FDA amplifies Inspire Medical's sleep apnea nerve stimulator recall

The FDA has elevated a recall of Inspire Medical’s nerve-stimulating implant for the treatment of obstructive sleep apnea.

The agency handed down a Class I recall designation to the effort, its most serious label, due to a manufacturing defect that could result in what it described as “electrical leakage”—where malfunctions could result in abnormally fast battery drains, weakened therapy delivery or potential shocks. The FDA said no patient injuries or deaths have been reported.

The company first began recalling its Inspire IV implantable pulse generator June 17, with letters to healthcare providers and patients asking them to schedule a routine checkup.

According to Inspire, a noninvasive diagnostic process is capable of identifying those with the defect, however, a revision surgery procedure may be necessary to replace the hardware. The FDA said as many as 32 devices could be affected.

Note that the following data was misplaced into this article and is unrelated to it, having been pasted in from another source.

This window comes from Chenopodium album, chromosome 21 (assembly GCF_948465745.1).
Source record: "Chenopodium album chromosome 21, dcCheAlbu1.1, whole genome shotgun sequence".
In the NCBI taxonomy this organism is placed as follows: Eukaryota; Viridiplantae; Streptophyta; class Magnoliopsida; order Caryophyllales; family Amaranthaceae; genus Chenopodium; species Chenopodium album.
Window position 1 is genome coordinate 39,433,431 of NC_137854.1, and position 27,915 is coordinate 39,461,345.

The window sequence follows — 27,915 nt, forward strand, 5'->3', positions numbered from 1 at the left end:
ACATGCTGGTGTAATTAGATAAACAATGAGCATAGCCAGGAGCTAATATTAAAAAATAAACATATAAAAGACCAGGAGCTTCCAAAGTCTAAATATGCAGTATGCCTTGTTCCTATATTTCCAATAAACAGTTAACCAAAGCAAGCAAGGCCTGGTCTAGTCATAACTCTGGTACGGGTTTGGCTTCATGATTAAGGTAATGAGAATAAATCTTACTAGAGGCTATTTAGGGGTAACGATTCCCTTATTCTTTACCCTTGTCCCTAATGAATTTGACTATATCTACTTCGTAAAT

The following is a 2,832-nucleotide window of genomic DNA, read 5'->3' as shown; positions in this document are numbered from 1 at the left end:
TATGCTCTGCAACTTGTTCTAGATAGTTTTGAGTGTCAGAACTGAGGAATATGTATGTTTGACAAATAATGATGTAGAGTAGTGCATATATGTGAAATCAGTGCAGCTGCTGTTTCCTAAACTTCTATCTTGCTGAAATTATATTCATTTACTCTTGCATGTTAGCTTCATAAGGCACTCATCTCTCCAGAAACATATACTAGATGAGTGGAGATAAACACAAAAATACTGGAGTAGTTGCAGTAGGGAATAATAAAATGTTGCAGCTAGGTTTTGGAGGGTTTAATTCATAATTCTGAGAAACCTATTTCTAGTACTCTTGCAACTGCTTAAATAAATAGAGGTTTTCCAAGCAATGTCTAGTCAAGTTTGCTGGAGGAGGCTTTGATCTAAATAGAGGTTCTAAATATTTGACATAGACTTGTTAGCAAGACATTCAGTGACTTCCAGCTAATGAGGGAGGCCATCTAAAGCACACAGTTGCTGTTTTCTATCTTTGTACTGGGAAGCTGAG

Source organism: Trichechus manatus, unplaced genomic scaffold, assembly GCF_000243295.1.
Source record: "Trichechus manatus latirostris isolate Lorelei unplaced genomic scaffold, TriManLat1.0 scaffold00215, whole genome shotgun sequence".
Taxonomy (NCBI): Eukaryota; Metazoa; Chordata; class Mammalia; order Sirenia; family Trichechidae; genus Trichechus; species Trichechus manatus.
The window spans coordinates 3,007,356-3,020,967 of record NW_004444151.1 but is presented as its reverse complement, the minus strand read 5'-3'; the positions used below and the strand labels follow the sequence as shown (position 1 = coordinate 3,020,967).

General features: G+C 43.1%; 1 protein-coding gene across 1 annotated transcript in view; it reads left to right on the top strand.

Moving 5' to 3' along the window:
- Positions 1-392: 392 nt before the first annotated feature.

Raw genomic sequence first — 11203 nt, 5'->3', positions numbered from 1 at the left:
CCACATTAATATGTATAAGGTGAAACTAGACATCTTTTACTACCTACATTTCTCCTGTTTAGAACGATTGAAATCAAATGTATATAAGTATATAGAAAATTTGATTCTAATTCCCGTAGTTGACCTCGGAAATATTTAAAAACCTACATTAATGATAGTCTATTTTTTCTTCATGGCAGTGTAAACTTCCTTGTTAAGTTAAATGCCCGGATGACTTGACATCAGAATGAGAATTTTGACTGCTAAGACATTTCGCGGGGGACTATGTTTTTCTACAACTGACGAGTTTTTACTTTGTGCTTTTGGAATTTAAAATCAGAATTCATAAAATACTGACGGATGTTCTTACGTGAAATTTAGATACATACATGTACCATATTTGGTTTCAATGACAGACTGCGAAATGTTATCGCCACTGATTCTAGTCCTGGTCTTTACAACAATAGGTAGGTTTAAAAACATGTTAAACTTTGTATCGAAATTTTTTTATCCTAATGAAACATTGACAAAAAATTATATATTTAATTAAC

The small implant is placed near the collarbone during a minimally invasive, outpatient procedure; it is designed to sense breathing patterns and stimulate the hypoglossal nerves that help control the muscles of the tongue in order to keep the airway open during sleep.

In June 2023, the FDA issued a new approval that expanded the implant’s label, allowing it to be used in a broader number of patients. That green light was also highlighted in the agency’s annual report on novel medical devices. The system first launched in 2014 as a second-line therapy for moderate to severe obstructive sleep apnea.

During its most recent quarterly earnings report in May, Inspire said about 1,250 medical centers in the U.S. were now providing its therapy. 

The company logged $164 million in revenue for the first quarter, up 28% from the year before, as well as $154.5 million in operating expenses as it builds up its sales force, direct-to-patient marketing programs and R&D efforts. Inspire projected an increase of about 26% in its full-year revenue for 2024, landing somewhere between $783 million and $793 million.